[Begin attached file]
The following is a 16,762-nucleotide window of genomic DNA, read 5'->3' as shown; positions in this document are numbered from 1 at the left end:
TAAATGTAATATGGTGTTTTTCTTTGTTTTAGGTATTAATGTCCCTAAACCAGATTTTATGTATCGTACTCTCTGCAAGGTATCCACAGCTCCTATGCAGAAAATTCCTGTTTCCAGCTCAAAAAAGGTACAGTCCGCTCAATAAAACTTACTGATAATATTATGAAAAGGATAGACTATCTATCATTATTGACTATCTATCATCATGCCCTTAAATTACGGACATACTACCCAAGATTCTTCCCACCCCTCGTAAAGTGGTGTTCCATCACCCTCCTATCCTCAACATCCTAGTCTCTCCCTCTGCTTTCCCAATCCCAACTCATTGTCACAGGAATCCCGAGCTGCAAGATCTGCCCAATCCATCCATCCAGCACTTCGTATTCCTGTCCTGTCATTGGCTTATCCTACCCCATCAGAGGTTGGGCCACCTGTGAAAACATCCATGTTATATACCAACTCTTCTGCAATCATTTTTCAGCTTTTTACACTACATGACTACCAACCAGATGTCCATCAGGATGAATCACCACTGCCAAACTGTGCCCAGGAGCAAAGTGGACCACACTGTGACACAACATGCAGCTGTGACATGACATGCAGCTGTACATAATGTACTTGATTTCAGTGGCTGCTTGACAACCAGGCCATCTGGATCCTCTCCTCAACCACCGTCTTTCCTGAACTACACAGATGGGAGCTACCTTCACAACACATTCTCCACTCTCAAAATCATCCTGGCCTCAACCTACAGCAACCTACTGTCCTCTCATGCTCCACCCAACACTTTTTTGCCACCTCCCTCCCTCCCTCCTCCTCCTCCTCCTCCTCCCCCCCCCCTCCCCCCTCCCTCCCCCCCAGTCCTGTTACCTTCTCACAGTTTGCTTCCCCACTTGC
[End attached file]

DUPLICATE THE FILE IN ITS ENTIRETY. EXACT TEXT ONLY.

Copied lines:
The following is a 16,762-nucleotide window of genomic DNA, read 5'->3' as shown; positions in this document are numbered from 1 at the left end:
TAAATGTAATATGGTGTTTTTCTTTGTTTTAGGTATTAATGTCCCTAAACCAGATTTTATGTATCGTACTCTCTGCAAGGTATCCACAGCTCCTATGCAGAAAATTCCTGTTTCCAGCTCAAAAAAGGTACAGTCCGCTCAATAAAACTTACTGATAATATTATGAAAAGGATAGACTATCTATCATTATTGACTATCTATCATCATGCCCTTAAATTACGGACATACTACCCAAGATTCTTCCCACCCCTCGTAAAGTGGTGTTCCATCACCCTCCTATCCTCAACATCCTAGTCTCTCCCTCTGCTTTCCCAATCCCAACTCATTGTCACAGGAATCCCGAGCTGCAAGATCTGCCCAATCCATCCATCCAGCACTTCGTATTCCTGTCCTGTCATTGGCTTATCCTACCCCATCAGAGGTTGGGCCACCTGTGAAAACATCCATGTTATATACCAACTCTTCTGCAATCATTTTTCAGCTTTTTACACTACATGACTACCAACCAGATGTCCATCAGGATGAATCACCACTGCCAAACTGTGCCCAGGAGCAAAGTGGACCACACTGTGACACAACATGCAGCTGTGACATGACATGCAGCTGTACATAATGTACTTGATTTCAGTGGCTGCTTGACAACCAGGCCATCTGGATCCTCTCCTCAACCACCGTCTTTCCTGAACTACACAGATGGGAGCTACCTTCACAACACATTCTCCACTCTCAAAATCATCCTGGCCTCAACCTACAGCAACCTACTGTCCTCTCATGCTCCACCCAACACTTTTTTGCCACCTCCCTCCCTCCCTCCTCCTCCTCCTCCTCCTCCCCCCCCCCTCCCCCCTCCCTCCCCCCCAGTCCTGTTACCTTCTCACAGTTTGCTTCCCCACTTGC